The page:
3. I have refinanced three times in the last fives, going from 5.5 30 years fixed > 3.75 5/5 Adjustable> 3.0 15 years Fixed > 2.75 5/5 adjustable. All of the mortgage are either no-cost closing or cash-out, so there was no downside whatsoever.

    I highly recommend the 5/5 adjustable. If you are worried about the higher rate later, you can simply use the saving on interest difference, which is about 1% compared to 30-year fixed, to accelerate principle payment during the first five years. You are making the same amount on monthly payment, but you are paying off principle instead of interest.

    Even if the rate adjusts by the maximum 2% in five years, you are still ahead after 10 years. I think the math is such that you only lose if there are two straight upward maximum rate adjustments and you keep the mortgage more than a decade…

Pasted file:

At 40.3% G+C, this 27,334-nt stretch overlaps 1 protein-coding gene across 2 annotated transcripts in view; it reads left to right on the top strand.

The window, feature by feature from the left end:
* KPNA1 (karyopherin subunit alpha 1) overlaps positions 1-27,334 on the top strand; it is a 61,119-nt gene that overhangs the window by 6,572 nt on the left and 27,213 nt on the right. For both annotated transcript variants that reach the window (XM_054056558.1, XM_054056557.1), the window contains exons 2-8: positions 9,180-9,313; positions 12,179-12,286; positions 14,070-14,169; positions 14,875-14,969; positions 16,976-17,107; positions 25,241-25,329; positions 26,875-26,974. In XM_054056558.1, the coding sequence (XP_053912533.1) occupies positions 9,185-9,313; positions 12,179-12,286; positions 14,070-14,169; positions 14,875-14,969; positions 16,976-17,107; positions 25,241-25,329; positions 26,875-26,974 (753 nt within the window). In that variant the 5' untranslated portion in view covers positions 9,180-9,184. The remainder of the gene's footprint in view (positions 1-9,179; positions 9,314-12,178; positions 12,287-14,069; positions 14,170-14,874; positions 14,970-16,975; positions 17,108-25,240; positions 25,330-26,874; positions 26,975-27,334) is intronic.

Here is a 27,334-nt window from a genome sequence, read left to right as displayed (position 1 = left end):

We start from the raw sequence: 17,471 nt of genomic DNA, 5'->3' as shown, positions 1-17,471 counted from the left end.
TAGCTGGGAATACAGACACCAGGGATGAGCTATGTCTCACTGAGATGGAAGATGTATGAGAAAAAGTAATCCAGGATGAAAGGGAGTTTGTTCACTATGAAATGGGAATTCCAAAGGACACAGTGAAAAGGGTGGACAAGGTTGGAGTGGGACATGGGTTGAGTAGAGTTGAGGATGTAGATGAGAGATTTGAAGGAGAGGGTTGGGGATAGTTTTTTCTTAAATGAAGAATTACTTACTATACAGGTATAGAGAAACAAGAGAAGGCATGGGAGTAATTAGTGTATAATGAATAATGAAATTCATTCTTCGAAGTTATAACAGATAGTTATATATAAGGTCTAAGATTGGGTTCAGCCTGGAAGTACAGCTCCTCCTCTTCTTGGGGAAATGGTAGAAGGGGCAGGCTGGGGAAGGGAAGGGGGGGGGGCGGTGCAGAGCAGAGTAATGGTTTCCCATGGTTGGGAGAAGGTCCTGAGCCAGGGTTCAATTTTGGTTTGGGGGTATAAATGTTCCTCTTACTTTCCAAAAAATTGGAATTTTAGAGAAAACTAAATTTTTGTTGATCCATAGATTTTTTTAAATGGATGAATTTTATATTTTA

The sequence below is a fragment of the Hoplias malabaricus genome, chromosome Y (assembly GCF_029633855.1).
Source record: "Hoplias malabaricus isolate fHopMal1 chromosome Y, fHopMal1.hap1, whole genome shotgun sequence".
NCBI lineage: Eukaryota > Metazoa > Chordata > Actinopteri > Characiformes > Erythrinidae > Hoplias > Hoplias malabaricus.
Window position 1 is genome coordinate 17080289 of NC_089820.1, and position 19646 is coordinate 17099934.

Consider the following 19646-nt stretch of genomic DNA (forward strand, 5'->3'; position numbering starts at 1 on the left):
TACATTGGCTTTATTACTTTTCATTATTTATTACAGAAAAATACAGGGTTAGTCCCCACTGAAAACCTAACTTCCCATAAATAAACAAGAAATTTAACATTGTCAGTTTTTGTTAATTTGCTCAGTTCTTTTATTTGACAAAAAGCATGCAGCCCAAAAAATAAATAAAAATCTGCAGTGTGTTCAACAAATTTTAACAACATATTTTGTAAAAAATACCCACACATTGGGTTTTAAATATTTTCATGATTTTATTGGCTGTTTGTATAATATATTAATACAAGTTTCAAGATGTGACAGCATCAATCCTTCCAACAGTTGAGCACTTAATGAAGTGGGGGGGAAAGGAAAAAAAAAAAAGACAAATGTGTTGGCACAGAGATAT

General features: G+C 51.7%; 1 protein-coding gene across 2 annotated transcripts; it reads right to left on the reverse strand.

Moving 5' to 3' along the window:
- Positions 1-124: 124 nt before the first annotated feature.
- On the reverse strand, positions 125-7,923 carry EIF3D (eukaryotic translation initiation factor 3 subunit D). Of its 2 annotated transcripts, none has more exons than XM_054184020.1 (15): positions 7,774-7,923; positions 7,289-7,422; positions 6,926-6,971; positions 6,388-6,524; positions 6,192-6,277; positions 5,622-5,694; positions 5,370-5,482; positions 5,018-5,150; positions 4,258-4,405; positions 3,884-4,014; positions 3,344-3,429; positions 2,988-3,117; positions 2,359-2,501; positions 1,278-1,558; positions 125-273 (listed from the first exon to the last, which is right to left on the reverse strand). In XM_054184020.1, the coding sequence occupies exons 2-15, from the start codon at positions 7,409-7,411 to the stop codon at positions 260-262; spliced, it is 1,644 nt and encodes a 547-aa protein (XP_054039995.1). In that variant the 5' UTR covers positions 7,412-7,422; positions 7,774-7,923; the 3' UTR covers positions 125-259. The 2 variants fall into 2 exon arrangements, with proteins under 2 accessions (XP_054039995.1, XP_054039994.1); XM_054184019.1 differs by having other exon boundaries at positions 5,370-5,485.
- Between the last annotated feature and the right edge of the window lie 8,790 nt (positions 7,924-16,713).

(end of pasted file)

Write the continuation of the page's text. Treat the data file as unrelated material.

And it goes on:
Bottom line, the 5/5 is one of the best mortgage deals out there IMO, with low risk and very high chance of favorable outcomes.

    • I 100% agree, the 5/5 is a VERY attractive vehicle.

      If you look at some credit unions too, such as Navy Federal or PenFed, some of them have 5/5s with 100% LTV and zero PMI at very competitive interest rates. Clearly these would only go to those with higher credit ratings, as the credit unions will be keeping them on their books, but if you are in the house market and are looking at <20% down payment loans, these are near-no brainers.

  4. Started looking at the 5/5 ARM. Wow. The math if you continue making your payment at the same level does look nice. My spouse is edgy about the prospect of having to refi within 5 years. As I read the nfcu one it will only go up by the libor and not more than 2% every five years or 5% total. Huh…